The best thing about f(x) is that they’re SM Entertainment‘s experimental girl group. They’re not the most advertised out of SM’s superstar roster, but when it comes to music and concept art, they unleash an idiosyncratic spin off the sometimes redundant sounds of SM. They proved this time and time again with hip-hop/rave anthem “NU ABO” and quirky-pop jam “Pinocchio“. The unconventional use of heavy trance synths seem to be f(x)’s trademark sound and we hear them once again on their new single, “Electric Shock”, a hook-heavy, diluted-club pop single produced by dutch songwriting team Future Presidents. Unfortunately this time around, “Electric Shock” is their least brave single yet, safely buzzing within the bounds of what’s been already covered by f(x) ground. Luckily for f(x), the animal-headed pop princesses’ best songs aren’t always their promoted singles – which is the best part of being experimented by SM.
As much of a party “Electric Shock” shapes up to be, the lack of innovation here in comparison to f(x)‘s previous releases is a real drawback this time around. What makes “Electric Shock” “un-special” is the obvious fact that it’s a direct translation of the dusty old demo (formally titled “Electric Lights”) that SM accepted two months ago from Future Presidents. What made “Pinocchio” the exceptional K-Pop song it’s now known for was the strong involvement of a lead Korean producer (Hitchhiker) tailoring a foreign piece to a K-Pop smash hit. Not to say that foreigners are incapable of creating great K-Pop, but having vocal melodies that flow with the natural rhythm of the spoken language is crucial in pop music and an absolute necessity. It’s why an English version of “Gee” would sound awkward and unnatural.
The redeeming factor here though is the crafty, expert songwriting by Seo Ji Eum, taking full advantage of the talk-rapping featured in the verses. As noted by numerous netizens, the first syllable of each line of the verses actually spell out electric shock in Korean.
Producer Hitchhiker does make an appearance on the album on the third track of the album with “Zig Zag“, tying a knot of consistency with f(x)’s previous album with ‘Electric Shock’. It’s not the strongest track on the album, but it’s a solid reminder of the edgy, yet unique delivery f(x) is known for. Hitchhiker is a consistent contributor to SM artists such as BoA, but most recognized for his audacious productions with Brown Eyed Girls. While producers such as Sweetune and Brave Brothers tend to blur lines of distinction between the material they create for their clients, Hitchhiker almost always focuses their songs to the respective artist, making them one of the best assets for an f(x) album.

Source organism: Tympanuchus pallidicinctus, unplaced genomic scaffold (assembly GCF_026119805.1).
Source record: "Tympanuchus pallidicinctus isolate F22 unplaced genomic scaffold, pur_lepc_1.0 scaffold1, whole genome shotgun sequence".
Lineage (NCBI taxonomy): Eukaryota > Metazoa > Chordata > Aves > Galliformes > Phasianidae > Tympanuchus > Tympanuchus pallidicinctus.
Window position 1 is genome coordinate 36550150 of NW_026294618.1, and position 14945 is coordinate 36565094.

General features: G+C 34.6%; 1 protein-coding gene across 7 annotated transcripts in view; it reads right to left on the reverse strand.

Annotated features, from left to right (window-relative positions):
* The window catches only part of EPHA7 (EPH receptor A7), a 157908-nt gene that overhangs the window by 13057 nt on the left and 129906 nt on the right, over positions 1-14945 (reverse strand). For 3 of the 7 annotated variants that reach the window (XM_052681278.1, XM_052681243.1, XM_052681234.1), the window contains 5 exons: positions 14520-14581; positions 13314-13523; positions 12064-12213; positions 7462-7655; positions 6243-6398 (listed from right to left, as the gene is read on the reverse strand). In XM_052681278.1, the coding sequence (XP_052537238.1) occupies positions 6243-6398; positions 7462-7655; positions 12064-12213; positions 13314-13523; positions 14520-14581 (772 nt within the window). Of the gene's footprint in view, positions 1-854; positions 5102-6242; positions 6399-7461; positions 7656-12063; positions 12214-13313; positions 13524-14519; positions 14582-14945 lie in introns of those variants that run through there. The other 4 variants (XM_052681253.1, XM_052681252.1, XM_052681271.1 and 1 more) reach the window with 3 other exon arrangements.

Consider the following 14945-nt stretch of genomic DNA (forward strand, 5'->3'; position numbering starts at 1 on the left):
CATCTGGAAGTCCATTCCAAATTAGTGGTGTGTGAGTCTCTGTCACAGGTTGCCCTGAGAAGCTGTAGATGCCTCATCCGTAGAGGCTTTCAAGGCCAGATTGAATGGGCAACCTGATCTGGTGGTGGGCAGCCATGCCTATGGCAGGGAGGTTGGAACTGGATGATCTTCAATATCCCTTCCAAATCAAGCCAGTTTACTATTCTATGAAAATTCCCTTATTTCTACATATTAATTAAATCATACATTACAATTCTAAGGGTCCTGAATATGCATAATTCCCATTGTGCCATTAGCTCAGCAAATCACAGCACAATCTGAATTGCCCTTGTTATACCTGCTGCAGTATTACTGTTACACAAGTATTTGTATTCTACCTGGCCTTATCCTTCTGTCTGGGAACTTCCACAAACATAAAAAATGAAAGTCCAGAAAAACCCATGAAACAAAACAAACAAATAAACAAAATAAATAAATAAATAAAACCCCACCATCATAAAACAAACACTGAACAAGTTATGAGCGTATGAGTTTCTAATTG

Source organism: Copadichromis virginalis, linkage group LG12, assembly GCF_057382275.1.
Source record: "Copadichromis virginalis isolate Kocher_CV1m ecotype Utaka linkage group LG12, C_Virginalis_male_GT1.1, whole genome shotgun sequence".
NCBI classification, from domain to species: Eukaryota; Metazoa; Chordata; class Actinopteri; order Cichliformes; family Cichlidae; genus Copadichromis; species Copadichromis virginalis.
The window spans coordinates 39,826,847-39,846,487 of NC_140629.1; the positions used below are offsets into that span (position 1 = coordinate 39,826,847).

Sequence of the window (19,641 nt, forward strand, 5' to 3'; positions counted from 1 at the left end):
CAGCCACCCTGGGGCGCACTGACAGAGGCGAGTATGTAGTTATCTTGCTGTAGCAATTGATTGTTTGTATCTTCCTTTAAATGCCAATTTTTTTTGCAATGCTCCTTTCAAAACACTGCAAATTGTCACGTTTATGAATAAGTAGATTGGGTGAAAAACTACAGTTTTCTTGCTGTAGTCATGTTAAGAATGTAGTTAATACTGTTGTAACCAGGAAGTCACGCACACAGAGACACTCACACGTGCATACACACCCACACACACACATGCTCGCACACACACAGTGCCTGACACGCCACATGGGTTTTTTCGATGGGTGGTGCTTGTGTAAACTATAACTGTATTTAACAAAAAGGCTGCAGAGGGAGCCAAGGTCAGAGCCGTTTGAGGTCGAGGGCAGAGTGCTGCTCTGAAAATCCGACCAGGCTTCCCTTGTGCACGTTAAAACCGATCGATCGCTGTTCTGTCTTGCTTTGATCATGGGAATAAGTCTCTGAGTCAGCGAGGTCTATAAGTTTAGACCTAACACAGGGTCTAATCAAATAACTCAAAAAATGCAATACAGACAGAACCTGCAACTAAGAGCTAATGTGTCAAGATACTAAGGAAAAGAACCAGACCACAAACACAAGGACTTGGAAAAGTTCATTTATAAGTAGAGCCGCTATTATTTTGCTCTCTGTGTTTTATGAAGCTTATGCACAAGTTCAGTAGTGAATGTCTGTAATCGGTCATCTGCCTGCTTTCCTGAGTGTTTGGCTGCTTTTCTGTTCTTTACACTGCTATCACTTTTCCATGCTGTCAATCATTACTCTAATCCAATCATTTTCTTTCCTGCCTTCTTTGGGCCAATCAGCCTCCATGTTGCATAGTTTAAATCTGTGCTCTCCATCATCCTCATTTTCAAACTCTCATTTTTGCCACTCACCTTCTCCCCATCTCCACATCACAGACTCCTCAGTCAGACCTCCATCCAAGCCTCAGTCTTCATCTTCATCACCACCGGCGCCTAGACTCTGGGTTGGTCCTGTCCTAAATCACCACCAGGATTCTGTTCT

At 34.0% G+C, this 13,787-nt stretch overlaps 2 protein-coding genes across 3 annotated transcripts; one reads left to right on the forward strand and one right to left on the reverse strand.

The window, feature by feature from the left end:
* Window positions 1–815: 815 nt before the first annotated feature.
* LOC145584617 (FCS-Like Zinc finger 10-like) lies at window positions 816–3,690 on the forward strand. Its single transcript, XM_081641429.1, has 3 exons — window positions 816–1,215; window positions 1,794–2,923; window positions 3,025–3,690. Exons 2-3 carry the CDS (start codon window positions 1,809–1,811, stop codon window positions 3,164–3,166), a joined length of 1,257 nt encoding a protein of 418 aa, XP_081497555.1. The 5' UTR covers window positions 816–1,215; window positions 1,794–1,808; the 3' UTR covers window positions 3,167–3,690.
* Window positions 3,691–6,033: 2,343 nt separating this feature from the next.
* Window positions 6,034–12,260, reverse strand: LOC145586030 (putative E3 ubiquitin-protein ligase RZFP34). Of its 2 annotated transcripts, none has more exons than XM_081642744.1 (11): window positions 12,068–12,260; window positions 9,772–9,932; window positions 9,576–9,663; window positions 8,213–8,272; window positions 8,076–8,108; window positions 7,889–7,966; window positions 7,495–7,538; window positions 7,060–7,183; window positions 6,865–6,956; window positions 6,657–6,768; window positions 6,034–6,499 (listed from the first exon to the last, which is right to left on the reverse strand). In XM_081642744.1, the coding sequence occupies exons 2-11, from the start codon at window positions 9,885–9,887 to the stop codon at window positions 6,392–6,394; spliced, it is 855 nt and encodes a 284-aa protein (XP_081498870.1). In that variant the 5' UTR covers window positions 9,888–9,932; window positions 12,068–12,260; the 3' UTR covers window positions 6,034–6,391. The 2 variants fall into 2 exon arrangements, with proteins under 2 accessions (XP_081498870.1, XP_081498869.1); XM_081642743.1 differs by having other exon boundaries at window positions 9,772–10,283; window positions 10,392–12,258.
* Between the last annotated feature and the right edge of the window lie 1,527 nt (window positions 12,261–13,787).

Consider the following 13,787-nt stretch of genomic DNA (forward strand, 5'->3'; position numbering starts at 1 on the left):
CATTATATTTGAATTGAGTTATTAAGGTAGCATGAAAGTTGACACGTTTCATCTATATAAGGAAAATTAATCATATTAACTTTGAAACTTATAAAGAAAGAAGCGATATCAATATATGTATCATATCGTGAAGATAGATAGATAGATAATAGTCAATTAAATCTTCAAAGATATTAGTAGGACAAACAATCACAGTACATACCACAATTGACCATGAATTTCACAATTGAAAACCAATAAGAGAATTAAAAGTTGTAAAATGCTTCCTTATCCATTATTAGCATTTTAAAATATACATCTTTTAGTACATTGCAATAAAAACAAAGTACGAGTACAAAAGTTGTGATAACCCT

Aside from the Kenzie produced “Jet” sealing the SM brand on this album, the remainder of the mini-album focuses on foreign productions and more practical pop leanings, but stays true to f(x)’s creative sound. “Love Hate” is an emotionally erratic frenzy that has the girls fired up exclaiming, “I love you! I hate you! I can’t make up mind!”, which is exactly how I felt about the song when I first heard it. But much like most of f(x)’s music, it only takes a few listens until the song really latches on to your brain.
Nestled smack down in the middle of the tracklist of f(x) weirdness is “Beautiful Stranger“, which is probably the least weird song that they’ve ever done, but it’s also one of their most memorable. “Beautiful Stranger” is a track featuring the three strongest performers of the group in a merciless urban pop track. Reeling in influence from B.o.B.’s “Airplanes” and Katy Perry‘s “E.T.”, “Beautiful Stranger” reflects some of that western flavor the Asian American members, Amber and Krystal, subtly enrich the group with on a magnified scale. Furthermore, it allows these members, along with Luna, to reveal their talents often hidden by their overly commercialized singles.
f(x) is widely seen as SM’s most underrated group, but with “Electric Shock” mesmerizing audiences across the net, that seems to be the least of the group’s worries. In actuality, the criticism that they haven’t created anything new this time around is also a positive sign for the group. It basically says that f(x) settled for a sound that works for them and are performing well. If you ask me, I’m not at all worried for f(x) ever becoming stale because it’s clear f(x) was designed to be this K-Pop artifice group rather than SM’s breadwinner.
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